The International Kabaddi Federation (IKF) did a stellar job not just with the organizing of a successful World Cup event in India but also for the matter of fact that the sport saw participants from across 5 continents, while the coverage saw a reach of 120 countries. To back that up, IKF and broadcasters spent the right money to build a strong PR for the event and drive interests from across the globe.
Having tasted success with Pro Kabaddi League, which saw it being a 2-times-a-year affair; the IKF were adamant on giving the Indian born sport a global feel. This led to the body going wide and having an expansive reach through the World Cup, hosting the teams it did- India, Korea, Iran, Thailand, Australia, England, USA, Argentina, Japan, Poland, Kenya and Bangladesh. Who could have imagined to see the likes of USA, Australia and Poland in there, as if a few others weren’t also surprise packages.
With the major nations coming forward and extending interest in the sport, it only augurs well for the sport and for a fact hints at the scalability of the sport.
A great job done by India was to have experts coach a few of these teams and see them learn the nitty-gritties of the sport and slowly build their teams up and excel at the World stage. With the successful completion of the event with high viewership, it is only imminent that more teams come forward to try the sport, which in itself is quite fast paced, intense and entertaining. This bodes well for a contention of the sport for the 2024 edition of the Olympics which is on a constant hunt to screen various sports and with the kind of sport kabaddi is; viewer friendly to say the least, it should have high chances of breaking through.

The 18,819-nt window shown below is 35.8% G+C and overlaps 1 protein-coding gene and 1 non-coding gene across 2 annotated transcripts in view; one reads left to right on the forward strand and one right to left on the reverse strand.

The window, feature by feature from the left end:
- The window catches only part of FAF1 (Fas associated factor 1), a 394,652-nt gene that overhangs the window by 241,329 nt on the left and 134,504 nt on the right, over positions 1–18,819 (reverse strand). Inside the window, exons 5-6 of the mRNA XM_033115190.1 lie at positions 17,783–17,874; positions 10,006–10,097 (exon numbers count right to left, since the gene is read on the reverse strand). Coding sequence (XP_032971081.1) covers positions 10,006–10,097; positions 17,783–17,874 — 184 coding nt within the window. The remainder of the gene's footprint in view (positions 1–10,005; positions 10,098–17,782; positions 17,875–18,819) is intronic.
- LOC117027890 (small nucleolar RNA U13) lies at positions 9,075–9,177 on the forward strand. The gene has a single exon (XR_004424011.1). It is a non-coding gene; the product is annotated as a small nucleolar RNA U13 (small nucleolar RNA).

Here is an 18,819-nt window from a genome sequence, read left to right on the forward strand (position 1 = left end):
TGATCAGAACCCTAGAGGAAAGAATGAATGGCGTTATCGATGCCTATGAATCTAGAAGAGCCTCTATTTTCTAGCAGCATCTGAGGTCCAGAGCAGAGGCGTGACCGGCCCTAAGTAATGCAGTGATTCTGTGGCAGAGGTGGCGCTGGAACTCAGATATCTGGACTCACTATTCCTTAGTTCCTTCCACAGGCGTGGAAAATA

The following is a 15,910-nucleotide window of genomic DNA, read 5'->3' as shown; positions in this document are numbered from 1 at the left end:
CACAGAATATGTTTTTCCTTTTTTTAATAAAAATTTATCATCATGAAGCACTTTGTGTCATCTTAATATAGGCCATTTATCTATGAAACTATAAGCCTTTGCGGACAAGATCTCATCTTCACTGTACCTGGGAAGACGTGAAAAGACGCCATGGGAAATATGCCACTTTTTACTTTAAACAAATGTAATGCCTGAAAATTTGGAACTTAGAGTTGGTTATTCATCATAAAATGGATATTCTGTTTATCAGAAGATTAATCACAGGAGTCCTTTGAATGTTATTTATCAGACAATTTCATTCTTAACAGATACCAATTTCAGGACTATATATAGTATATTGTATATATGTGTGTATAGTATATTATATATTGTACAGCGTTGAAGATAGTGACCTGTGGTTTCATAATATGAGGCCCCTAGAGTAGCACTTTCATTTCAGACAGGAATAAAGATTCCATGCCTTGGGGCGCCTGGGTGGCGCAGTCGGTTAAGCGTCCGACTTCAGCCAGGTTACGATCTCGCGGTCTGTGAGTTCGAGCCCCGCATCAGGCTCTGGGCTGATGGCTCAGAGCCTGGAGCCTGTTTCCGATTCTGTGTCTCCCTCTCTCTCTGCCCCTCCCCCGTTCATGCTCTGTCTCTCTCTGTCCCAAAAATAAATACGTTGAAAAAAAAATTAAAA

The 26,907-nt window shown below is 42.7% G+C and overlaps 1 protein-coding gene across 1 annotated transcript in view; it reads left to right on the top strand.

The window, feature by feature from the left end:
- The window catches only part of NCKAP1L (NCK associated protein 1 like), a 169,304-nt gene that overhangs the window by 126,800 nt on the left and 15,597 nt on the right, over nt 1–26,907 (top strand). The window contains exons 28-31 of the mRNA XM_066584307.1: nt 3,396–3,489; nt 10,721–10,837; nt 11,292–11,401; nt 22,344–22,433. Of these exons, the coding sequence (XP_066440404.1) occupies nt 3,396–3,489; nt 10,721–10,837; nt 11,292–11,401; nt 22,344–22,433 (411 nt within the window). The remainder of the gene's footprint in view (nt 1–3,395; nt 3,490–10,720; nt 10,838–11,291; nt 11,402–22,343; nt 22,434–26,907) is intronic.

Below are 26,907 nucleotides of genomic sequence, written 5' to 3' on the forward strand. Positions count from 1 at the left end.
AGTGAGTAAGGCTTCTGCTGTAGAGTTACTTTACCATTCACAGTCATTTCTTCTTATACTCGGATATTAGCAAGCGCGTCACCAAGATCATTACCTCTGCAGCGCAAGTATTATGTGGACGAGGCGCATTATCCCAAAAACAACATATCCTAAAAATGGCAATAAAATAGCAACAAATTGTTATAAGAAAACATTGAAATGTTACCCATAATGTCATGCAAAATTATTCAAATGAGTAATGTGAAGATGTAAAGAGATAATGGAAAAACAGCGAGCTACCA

This edition of the World Cup also ratified any doubts persisting of it being a one team show with the likes of Korea, Iran giving a strong fight to India, while others displayed staunch improvement.
With their task cut out, India has a huge chance to globalize the game with coach exchange programs or train the trainers program. As like the other sports where the World leads India, India could arrange for initiatives across different nations and even go the extent of planting coaches so as to help other nations understand the very basics and eventually, raise the level of their game. If this can happen consistently and given the fact how easy the basics of the sport are, we can be sure of seeing a more global kabaddi on the scene and even at the Olympic stage if all goes well.
But one thing to be considered right from the outset is recognition of the sport and that it gets its due, failing which it might fail to attract more players who will then drift away to more rewarding sports.
This is what the match winner Ajay Thakur had to say:
The entire team was given Rs. 10 lakh by the Sports Ministry, and that is it. If you divide it yourself, you will realise the amount is nominal. I am not saying that we should be showered with gifts. But sporting achievements regardless of the sport should be celebrated.
The fact that the Kabaddi team, post their World Cup triumph, hasn’t been really rewarded or felicitated and the fact that millions went around when we had 2 medalists at the Olympics tells us there is work to be done.
With the right work happening and the right kind of support, it is only a matter of time before Kabaddi spreads its wings thick and fast.
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